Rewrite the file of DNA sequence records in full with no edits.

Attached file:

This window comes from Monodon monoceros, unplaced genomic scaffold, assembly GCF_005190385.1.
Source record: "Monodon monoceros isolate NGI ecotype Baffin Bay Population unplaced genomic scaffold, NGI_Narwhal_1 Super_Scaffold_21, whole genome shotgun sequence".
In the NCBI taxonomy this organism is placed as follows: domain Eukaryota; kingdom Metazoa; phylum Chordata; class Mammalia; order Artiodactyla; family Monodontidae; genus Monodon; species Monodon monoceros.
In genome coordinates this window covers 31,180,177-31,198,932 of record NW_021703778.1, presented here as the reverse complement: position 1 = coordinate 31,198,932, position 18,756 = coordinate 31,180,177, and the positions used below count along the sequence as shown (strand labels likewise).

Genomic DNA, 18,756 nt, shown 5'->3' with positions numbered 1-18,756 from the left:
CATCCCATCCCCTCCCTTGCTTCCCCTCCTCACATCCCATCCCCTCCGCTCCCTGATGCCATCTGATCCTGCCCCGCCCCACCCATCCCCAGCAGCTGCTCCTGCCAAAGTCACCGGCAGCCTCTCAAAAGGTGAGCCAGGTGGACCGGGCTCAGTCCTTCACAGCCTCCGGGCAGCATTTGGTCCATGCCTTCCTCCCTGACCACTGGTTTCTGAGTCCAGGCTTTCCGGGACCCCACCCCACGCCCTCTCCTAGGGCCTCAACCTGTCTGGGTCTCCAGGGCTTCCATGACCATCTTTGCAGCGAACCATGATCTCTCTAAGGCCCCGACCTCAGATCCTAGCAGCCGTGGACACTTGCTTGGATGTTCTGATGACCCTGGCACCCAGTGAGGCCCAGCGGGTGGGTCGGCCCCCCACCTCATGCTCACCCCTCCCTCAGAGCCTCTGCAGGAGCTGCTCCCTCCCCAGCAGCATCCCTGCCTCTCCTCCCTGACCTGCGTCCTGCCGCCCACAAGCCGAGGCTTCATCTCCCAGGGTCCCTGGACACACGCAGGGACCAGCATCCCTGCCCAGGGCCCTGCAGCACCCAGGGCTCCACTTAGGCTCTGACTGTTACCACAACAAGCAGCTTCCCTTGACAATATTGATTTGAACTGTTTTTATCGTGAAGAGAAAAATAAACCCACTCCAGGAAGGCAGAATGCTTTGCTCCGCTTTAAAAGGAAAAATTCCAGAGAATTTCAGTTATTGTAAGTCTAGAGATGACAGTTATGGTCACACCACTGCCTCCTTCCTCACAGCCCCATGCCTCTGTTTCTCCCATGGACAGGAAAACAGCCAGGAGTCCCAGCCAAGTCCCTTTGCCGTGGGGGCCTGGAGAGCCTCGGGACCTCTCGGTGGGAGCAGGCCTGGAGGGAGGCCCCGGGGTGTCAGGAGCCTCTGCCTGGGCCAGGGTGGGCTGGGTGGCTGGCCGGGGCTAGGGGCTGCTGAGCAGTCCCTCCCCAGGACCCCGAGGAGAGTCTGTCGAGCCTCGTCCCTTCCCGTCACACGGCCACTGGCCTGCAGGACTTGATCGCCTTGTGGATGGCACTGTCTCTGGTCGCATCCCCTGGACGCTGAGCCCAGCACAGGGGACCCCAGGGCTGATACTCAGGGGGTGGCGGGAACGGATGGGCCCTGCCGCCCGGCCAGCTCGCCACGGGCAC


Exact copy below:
This window comes from Monodon monoceros, unplaced genomic scaffold, assembly GCF_005190385.1.
Source record: "Monodon monoceros isolate NGI ecotype Baffin Bay Population unplaced genomic scaffold, NGI_Narwhal_1 Super_Scaffold_21, whole genome shotgun sequence".
In the NCBI taxonomy this organism is placed as follows: domain Eukaryota; kingdom Metazoa; phylum Chordata; class Mammalia; order Artiodactyla; family Monodontidae; genus Monodon; species Monodon monoceros.
In genome coordinates this window covers 31,180,177-31,198,932 of record NW_021703778.1, presented here as the reverse complement: position 1 = coordinate 31,198,932, position 18,756 = coordinate 31,180,177, and the positions used below count along the sequence as shown (strand labels likewise).

Genomic DNA, 18,756 nt, shown 5'->3' with positions numbered 1-18,756 from the left:
CATCCCATCCCCTCCCTTGCTTCCCCTCCTCACATCCCATCCCCTCCGCTCCCTGATGCCATCTGATCCTGCCCCGCCCCACCCATCCCCAGCAGCTGCTCCTGCCAAAGTCACCGGCAGCCTCTCAAAAGGTGAGCCAGGTGGACCGGGCTCAGTCCTTCACAGCCTCCGGGCAGCATTTGGTCCATGCCTTCCTCCCTGACCACTGGTTTCTGAGTCCAGGCTTTCCGGGACCCCACCCCACGCCCTCTCCTAGGGCCTCAACCTGTCTGGGTCTCCAGGGCTTCCATGACCATCTTTGCAGCGAACCATGATCTCTCTAAGGCCCCGACCTCAGATCCTAGCAGCCGTGGACACTTGCTTGGATGTTCTGATGACCCTGGCACCCAGTGAGGCCCAGCGGGTGGGTCGGCCCCCCACCTCATGCTCACCCCTCCCTCAGAGCCTCTGCAGGAGCTGCTCCCTCCCCAGCAGCATCCCTGCCTCTCCTCCCTGACCTGCGTCCTGCCGCCCACAAGCCGAGGCTTCATCTCCCAGGGTCCCTGGACACACGCAGGGACCAGCATCCCTGCCCAGGGCCCTGCAGCACCCAGGGCTCCACTTAGGCTCTGACTGTTACCACAACAAGCAGCTTCCCTTGACAATATTGATTTGAACTGTTTTTATCGTGAAGAGAAAAATAAACCCACTCCAGGAAGGCAGAATGCTTTGCTCCGCTTTAAAAGGAAAAATTCCAGAGAATTTCAGTTATTGTAAGTCTAGAGATGACAGTTATGGTCACACCACTGCCTCCTTCCTCACAGCCCCATGCCTCTGTTTCTCCCATGGACAGGAAAACAGCCAGGAGTCCCAGCCAAGTCCCTTTGCCGTGGGGGCCTGGAGAGCCTCGGGACCTCTCGGTGGGAGCAGGCCTGGAGGGAGGCCCCGGGGTGTCAGGAGCCTCTGCCTGGGCCAGGGTGGGCTGGGTGGCTGGCCGGGGCTAGGGGCTGCTGAGCAGTCCCTCCCCAGGACCCCGAGGAGAGTCTGTCGAGCCTCGTCCCTTCCCGTCACACGGCCACTGGCCTGCAGGACTTGATCGCCTTGTGGATGGCACTGTCTCTGGTCGCATCCCCTGGACGCTGAGCCCAGCACAGGGGACCCCAGGGCTGATACTCAGGGGGTGGCGGGAACGGATGGGCCCTGCCGCCCGGCCAGCTCGCCACGGGCAC